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Actinidia kolomikta - Arctic beauty kiwi (hardy kiwi, kishmish, or Manchurian gooseberry)


The variegated leaves of the Manchurian gooseberry are striking even from a distance. In early summer they look as if their tips have been painted white. After flowering, this white colour fades slowly, or turns reddish. Generally, the species is dioecious, i.e. individual plants are either male or female, but wild plants from cold areas include some monoecious individuals (i.e. the same plant bears both male and female flowers). The variety ‘Annikki’, sometimes available from nurseries, is of this monoecious type. The more generally planted vine with its handsome white-splashed foliage is a male variety.

The foliage of the female plants is usually totally green but their fruit make them interesting. The berries are oblong, from 2-4 cms long and 1-1.5 cms diameter. They taste like kiwi-fruit, and the species belongs to the same genus as the true kiwi (Actinidia deliciosa); the best vines produce fruit with fine aromas when fully ripe. The berries ripen individually and have to be used immediately after picking as they don’t keep; berries picked before ripe taste unpleasant.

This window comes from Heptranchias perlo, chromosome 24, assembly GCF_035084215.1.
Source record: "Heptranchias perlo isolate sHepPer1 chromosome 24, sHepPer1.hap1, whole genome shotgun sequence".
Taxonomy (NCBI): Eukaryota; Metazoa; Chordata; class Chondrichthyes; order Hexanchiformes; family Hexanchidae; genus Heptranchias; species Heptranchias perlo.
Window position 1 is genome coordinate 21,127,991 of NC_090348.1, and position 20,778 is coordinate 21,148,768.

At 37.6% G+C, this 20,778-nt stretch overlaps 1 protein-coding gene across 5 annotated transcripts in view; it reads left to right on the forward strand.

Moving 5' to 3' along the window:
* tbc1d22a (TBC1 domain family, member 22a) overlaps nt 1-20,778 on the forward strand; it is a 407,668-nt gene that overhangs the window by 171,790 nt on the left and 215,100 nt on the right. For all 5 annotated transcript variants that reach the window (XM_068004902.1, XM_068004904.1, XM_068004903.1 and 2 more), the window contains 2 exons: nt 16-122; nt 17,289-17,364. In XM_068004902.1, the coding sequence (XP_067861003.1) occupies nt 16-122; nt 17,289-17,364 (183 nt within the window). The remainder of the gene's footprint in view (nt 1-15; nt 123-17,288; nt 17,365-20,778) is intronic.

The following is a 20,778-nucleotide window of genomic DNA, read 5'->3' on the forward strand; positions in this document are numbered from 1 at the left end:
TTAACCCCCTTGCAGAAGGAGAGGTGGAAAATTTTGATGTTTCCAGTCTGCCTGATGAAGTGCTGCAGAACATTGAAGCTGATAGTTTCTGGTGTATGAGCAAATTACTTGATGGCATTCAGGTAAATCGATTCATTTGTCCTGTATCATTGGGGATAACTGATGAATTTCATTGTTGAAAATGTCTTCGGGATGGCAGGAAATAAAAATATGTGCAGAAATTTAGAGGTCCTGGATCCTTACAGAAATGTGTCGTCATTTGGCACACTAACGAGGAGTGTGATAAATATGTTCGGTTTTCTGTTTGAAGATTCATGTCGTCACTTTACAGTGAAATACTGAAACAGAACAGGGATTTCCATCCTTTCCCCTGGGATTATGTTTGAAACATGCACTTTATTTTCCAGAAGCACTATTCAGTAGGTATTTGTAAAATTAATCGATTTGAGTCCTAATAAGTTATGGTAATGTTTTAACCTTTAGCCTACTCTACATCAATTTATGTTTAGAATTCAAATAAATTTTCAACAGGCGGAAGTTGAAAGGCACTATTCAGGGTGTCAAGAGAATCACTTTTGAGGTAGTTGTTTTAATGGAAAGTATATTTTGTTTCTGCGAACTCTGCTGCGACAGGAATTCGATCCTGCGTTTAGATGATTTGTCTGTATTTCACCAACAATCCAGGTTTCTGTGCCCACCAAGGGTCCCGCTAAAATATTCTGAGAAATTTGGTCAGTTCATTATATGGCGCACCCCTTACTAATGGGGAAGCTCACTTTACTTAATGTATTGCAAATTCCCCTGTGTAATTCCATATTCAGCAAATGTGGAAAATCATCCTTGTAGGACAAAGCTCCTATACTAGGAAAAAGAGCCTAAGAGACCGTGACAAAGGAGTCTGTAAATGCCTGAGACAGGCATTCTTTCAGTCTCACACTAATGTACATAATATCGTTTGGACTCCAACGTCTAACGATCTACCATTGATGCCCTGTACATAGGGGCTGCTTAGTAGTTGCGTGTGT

The Manchurian gooseberry also has attractive white flowers but they are mostly hidden by the luxuriant foliage, though their sweetish sharp scent spreads throughout the garden. The flowers are best seen from below when the vine grows over a pergola or similar framework.

Actinidia arguta - Tara vine ( Yang-Tao)


The leaves of this strong-growing Japanese vine are dark green, thick and shiny. It is usually dioecious, i.e individual plants are either male or female, so to produce fruit both sexes are required. The fruit themselves are about the size of grapes, hairless, and can be called kiwi-berries; peeling is unnecessary, in contrast to the true kiwi (A. deliciosa). The Tara vine is grown particularly in areas which are unfavourable to the true kiwi.

The Tara vine grows successfully in the very south of Finland though the summer is so short that the berries seldom ripen, but when successful it can produce crops of 30-40kg. The commonest variety on sale here is ‘Issai’, which is also less than hardy. Plants from the wild of good provenance, i.e. from cold mountain areas, produce berries ripening in the south of Finland in early October, before hard frosts destroy them.

The foliage is attractive, as are the flowers, and shoots grow over a metre even in Finnish summers, all characteristics making this vine worth growing, whether or not they produce ripe fruit.


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